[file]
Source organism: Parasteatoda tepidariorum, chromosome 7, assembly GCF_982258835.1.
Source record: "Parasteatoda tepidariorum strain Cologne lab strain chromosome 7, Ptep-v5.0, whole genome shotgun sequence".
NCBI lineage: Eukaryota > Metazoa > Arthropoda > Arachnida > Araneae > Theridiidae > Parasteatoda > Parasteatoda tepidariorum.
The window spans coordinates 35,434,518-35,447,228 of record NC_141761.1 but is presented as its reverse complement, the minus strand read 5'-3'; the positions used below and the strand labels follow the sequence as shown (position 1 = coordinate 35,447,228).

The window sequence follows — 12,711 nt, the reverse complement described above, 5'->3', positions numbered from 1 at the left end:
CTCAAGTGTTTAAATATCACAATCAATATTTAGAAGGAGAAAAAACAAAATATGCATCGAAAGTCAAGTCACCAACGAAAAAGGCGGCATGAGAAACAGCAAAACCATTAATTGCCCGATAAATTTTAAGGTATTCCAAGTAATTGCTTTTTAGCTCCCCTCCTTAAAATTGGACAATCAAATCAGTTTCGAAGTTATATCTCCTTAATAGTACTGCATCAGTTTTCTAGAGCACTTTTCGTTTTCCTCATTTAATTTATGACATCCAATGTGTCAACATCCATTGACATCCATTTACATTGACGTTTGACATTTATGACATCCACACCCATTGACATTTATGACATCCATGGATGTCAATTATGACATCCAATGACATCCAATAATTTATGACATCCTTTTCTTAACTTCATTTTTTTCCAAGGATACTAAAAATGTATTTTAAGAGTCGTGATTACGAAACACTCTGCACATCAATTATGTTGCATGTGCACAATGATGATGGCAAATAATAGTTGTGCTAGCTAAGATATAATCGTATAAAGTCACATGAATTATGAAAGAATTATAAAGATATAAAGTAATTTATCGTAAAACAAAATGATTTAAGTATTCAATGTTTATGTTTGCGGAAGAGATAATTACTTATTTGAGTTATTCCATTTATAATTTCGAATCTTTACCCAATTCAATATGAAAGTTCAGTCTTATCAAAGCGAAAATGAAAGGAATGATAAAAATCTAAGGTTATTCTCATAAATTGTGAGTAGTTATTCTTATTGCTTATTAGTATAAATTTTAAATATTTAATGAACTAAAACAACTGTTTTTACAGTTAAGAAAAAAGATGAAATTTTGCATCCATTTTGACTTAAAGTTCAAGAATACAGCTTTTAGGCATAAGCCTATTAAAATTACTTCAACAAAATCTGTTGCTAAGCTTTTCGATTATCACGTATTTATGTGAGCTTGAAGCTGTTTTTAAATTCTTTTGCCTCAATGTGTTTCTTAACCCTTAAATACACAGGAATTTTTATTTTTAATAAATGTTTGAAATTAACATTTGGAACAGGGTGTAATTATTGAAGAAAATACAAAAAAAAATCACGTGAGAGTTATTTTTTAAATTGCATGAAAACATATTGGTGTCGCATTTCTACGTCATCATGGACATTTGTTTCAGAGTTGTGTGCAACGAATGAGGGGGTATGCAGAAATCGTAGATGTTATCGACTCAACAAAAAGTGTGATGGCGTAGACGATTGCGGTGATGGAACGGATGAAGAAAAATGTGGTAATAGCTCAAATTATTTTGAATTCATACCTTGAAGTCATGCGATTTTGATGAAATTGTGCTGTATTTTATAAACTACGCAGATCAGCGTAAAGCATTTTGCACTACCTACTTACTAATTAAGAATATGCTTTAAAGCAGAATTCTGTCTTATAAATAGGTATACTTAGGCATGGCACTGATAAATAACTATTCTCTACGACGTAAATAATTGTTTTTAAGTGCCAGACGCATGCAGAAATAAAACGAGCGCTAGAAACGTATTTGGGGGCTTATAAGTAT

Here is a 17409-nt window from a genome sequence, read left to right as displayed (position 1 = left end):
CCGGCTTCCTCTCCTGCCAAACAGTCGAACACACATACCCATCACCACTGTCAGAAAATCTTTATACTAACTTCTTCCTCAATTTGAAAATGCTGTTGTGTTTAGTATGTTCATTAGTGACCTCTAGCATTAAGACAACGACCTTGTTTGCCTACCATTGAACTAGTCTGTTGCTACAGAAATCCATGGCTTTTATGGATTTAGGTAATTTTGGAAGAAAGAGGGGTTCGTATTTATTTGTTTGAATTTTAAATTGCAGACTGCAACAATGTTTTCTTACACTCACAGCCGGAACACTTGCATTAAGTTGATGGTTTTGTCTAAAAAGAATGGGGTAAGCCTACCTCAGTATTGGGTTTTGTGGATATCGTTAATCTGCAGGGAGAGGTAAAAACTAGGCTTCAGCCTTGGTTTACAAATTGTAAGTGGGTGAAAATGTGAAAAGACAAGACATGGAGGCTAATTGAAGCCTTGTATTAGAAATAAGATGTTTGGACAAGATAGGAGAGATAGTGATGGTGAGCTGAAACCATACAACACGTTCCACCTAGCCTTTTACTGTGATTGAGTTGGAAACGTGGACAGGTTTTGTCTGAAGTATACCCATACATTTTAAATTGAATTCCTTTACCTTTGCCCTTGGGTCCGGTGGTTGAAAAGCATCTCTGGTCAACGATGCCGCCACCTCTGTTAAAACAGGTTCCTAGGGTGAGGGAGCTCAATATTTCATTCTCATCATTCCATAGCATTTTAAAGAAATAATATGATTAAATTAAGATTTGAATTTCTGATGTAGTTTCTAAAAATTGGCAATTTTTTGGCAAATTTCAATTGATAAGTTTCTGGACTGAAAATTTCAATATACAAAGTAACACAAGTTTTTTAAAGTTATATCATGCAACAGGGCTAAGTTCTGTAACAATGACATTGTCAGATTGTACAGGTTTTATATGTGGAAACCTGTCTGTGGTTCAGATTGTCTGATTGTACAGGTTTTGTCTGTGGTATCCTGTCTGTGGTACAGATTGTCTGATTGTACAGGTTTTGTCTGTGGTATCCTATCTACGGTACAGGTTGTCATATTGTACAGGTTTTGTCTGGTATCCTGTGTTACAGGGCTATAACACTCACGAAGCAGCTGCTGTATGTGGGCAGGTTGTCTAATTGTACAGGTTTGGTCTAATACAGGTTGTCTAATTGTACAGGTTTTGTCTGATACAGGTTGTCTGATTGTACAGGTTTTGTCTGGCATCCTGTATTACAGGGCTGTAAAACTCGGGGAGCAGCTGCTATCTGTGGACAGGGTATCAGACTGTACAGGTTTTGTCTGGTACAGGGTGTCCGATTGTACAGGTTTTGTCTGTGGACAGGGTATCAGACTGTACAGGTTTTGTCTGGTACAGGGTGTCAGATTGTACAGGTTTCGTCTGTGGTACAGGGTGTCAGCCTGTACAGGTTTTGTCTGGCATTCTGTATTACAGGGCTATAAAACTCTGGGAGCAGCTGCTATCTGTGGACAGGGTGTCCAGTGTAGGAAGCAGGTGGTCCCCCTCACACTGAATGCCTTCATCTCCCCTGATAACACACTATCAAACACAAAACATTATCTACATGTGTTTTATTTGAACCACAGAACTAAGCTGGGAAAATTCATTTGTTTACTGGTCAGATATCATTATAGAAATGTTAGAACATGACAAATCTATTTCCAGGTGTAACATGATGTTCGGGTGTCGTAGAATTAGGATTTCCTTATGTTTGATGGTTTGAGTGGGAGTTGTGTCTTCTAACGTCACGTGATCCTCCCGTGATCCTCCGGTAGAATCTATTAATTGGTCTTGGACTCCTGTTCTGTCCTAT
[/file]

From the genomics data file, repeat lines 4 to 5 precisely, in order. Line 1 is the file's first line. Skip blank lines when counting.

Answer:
The window spans coordinates 35,434,518-35,447,228 of record NC_141761.1 but is presented as its reverse complement, the minus strand read 5'-3'; the positions used below and the strand labels follow the sequence as shown (position 1 = coordinate 35,447,228).

The window sequence follows — 12,711 nt, the reverse complement described above, 5'->3', positions numbered from 1 at the left end: